Strategically located between Argentina and Uruguay, Rio Grande do Sul is a hub for contraband and drug smuggling.
Brazil’s southernmost state houses the country’s largest dry port, on the border with Argentina, responsible for 90 percent of national exports to the Southern Common Market (Mercado Común del Sur – MERCOSUR).
Contraband and marijuana from Paraguay also transit through Rio Grande do Sul on the way to Uruguay. Cocaine, meanwhile, is smuggled in from Argentina or enters the state from Santa Catarina. Porto Alegre, a port city in Rio Grande do Sul, provides drug cartels with a gateway to the European market.
Os Manos: Os Manos are the most important criminal organization in Rio Grande do Sul. The group is divided into different cells which operate with a degree of independence but are ultimately led by four leaders present in different parts of the state. The group has its strongest presence in Novo Hamburgo, Sapuranga, and the Sierra Gaucho region. These regions are strategic for Os Manos from a business perspective. The group could have as many as 10,000 members.
Bala na Cara: Bala na Cara (Bullet in the Face) is the second most prominent criminal group in Rio Grande do Sul. The group is known for its gratuitous violence and control of the drug trade in Porto Alegre. The gang’s cells are present in various parts of the state, albeit less so than in Porto Alegre. In addition to trafficking cocaine and marijuana, the group controls the supply of crack in prisons.
Antibala: Antibala wants to position itself as a criminal rival of the Bala na Cara. The group controls some drug retail points in Porto Alegre, but they do not have a strong foothold in the state.
First Capital Command (Primeiro Comando da Capital – PCC): In Rio Grande do Sul, the PCC is mainly a supplier of drugs and weapons for Os Manos. The two groups have allegedly established an operational alliance for the supply of drugs and weapons. The PCC has around 700 recruits in the southwest of Rio Grande do Sul, where it controls part of the cocaine-smuggling routes entering Brazil from Paraguay. State and federal authorities are concerned about the possible expansion of Os Manos and the PCC into Uruguay and the port of Montevideo. Although the presence of local criminal structures has stopped the PCC from establishing hegemonic control in the state, the group has nonetheless become one of the most relevant criminal actors in Rio Grande do Sul.
Los Abertos: Los Abertos was born as a dissident group, formed by members of Bala na Cara. The group peddles drugs in some areas of Porto Alegre and has a minor presence in the city’s central prison. Still, it is a small criminal organization, only active in some neighborhoods.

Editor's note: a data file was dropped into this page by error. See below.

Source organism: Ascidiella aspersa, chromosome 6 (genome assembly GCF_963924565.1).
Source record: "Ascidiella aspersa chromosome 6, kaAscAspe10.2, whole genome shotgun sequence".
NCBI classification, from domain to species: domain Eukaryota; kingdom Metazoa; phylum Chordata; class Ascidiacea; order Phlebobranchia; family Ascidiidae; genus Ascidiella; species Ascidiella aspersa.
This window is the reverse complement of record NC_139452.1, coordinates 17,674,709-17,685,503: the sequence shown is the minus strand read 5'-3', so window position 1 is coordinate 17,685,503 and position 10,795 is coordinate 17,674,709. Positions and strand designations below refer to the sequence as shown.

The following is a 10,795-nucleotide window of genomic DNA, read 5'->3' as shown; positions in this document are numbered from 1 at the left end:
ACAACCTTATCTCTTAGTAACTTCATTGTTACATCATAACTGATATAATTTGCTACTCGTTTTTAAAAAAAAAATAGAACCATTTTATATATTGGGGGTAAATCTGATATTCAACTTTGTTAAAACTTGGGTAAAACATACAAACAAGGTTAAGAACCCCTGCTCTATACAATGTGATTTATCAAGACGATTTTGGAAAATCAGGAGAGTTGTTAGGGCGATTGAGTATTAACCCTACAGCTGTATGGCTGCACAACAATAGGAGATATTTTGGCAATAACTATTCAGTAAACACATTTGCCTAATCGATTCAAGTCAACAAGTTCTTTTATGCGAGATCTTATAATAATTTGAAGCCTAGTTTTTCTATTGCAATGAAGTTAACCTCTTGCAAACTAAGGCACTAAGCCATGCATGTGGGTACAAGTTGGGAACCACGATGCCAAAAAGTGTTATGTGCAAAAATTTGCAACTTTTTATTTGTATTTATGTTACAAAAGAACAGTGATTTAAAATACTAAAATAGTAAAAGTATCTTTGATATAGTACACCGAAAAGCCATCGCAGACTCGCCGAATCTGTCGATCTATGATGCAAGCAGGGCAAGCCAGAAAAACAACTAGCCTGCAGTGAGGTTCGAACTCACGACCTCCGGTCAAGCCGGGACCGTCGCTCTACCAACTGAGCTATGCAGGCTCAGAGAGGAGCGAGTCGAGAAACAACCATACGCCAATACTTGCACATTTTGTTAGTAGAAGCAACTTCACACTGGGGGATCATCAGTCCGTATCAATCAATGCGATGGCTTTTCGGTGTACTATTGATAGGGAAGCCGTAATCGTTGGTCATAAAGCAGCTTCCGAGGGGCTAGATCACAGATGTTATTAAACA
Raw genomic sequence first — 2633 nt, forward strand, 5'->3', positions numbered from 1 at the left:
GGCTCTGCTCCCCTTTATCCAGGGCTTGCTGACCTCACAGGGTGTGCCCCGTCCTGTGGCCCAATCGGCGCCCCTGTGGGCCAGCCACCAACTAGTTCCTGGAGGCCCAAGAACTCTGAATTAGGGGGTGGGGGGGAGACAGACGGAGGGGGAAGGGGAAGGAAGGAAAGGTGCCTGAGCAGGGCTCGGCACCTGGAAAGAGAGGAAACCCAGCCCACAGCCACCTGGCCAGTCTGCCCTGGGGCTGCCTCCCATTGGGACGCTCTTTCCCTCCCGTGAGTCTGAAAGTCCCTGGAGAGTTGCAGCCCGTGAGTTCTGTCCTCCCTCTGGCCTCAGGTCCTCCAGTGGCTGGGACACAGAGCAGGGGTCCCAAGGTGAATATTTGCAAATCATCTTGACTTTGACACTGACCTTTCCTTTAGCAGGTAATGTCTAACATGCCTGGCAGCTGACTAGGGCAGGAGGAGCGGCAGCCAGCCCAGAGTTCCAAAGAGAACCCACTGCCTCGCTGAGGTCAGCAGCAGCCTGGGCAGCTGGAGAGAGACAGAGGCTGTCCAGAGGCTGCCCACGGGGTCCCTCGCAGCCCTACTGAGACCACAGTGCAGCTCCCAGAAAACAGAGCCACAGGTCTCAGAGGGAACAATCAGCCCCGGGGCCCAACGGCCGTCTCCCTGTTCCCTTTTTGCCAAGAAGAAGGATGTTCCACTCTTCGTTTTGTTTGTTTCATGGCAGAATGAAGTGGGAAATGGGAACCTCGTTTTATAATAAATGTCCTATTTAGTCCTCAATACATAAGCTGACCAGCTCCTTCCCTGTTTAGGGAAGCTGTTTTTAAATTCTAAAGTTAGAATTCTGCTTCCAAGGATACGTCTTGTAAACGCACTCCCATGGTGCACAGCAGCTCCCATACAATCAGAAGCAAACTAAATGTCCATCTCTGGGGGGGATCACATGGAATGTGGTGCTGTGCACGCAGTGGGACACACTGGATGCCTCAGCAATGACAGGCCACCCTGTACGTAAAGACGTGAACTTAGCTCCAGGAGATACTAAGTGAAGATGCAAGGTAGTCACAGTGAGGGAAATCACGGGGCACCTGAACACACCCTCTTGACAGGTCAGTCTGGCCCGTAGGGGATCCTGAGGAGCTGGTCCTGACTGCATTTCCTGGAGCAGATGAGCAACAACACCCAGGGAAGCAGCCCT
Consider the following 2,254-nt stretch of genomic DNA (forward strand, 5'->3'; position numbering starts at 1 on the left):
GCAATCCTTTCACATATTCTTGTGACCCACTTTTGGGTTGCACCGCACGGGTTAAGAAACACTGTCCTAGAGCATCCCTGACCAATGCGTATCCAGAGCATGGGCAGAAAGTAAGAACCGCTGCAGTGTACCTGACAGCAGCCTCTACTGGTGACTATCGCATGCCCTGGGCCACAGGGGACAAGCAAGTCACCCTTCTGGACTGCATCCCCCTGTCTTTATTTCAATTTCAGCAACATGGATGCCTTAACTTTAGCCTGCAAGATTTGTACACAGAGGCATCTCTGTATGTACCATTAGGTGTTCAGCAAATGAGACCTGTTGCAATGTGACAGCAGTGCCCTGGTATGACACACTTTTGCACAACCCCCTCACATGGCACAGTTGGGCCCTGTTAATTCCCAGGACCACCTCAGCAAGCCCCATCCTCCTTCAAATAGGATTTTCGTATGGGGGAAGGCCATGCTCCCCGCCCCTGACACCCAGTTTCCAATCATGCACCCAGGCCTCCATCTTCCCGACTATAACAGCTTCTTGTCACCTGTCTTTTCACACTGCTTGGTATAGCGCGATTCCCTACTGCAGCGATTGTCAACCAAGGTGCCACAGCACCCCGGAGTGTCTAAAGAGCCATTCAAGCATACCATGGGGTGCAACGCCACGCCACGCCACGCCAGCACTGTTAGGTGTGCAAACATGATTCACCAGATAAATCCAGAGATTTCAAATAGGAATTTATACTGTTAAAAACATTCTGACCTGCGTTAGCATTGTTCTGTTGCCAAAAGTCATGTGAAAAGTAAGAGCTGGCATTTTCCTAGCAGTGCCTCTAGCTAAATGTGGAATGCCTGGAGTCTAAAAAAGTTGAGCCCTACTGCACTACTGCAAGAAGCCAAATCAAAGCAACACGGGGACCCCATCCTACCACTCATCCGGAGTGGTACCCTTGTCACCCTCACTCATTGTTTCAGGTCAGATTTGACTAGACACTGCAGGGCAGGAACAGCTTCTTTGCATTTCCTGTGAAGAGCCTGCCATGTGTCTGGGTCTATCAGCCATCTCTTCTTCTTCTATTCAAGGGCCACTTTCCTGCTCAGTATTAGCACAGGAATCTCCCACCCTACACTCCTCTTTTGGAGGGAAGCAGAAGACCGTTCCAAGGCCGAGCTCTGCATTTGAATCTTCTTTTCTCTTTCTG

Arms Trafficking: In 2019, authorities seized a total of 4,123 firearms in Rio Grande do Sul, with an estimated value of approximately $9 million. The seizures illustrate that the market is sizeable, possibly worth tens of millions in sales per year.
Cocaine: In 2019, authorities seized 1,352 kilograms of cocaine in Rio Grande do Sul, worth an estimated $5.8 million. Though it is hard to tell what proportion of the drug was destined for local consumption, as opposed to transit, the seizures indicate a sizeable and vibrant market that could be in the tens of millions of dollars.
Cannabis: In 2019, authorities seized 9.81 tons of marijuana in Rio Grande do Sul, worth an estimated $1.9 million. The seizures indicate a large local market, which although considerably less than the cocaine market, would still reach into the millions of dollars in revenue per year for local criminal groups.
Environmental Crime: Rio Grande do Sul houses diverse flora and fauna species, many in danger of extinction. Animals are trafficked for sale on the local pet market – notably birds, reptiles and fish. Still, the eco-trafficking economy is small, probably in the hundreds of thousands of dollars.
Human Trafficking: Sex trafficking is the main form of human trafficking in Rio Grande do Sul, mostly affecting women and girls. Victims are recruited in the state or brought from other countries in the region, such as Paraguay, Bolivia and Argentina. However, there is minimal information on how the involved criminal groups operate or the size of the criminal market.
Human Smuggling: There appears to be some degree of human smuggling in Rio Grande do Sul, but there is insufficient available information to determine how the involved groups operate, or the value of this criminal economy.
Contraband: Contraband is a major business in Rio Grande do Sul, particularly on the border with Argentina. There, Brazil’s largest dry port concentrates 90 percent of national exports to MERCOSUR countries. Contraband from Paraguay also transits through Rio Grande do Sul, mostly bound for Uruguay. Paraguayan cigarettes, destined for the Brazilian market, are among the most commonly smuggled items through the state.
Sources: This profile is based on a field investigation in Porto Alegre, Rio Grande do Sul, and two trips to São Paulo where InSight Crime interviewed representatives of the Attorney General’s Office, Brazil’s Special Action Group for the Suppression of Organized Crime, a national anti-organized crime division, local authorities, federal police anti-money laundering agents, and local journalists, most of whom requested anonymity. InSight Crime also drew from information provided by Brazil’s Public Security Forum, O Globo, Correio do Povo, and local press.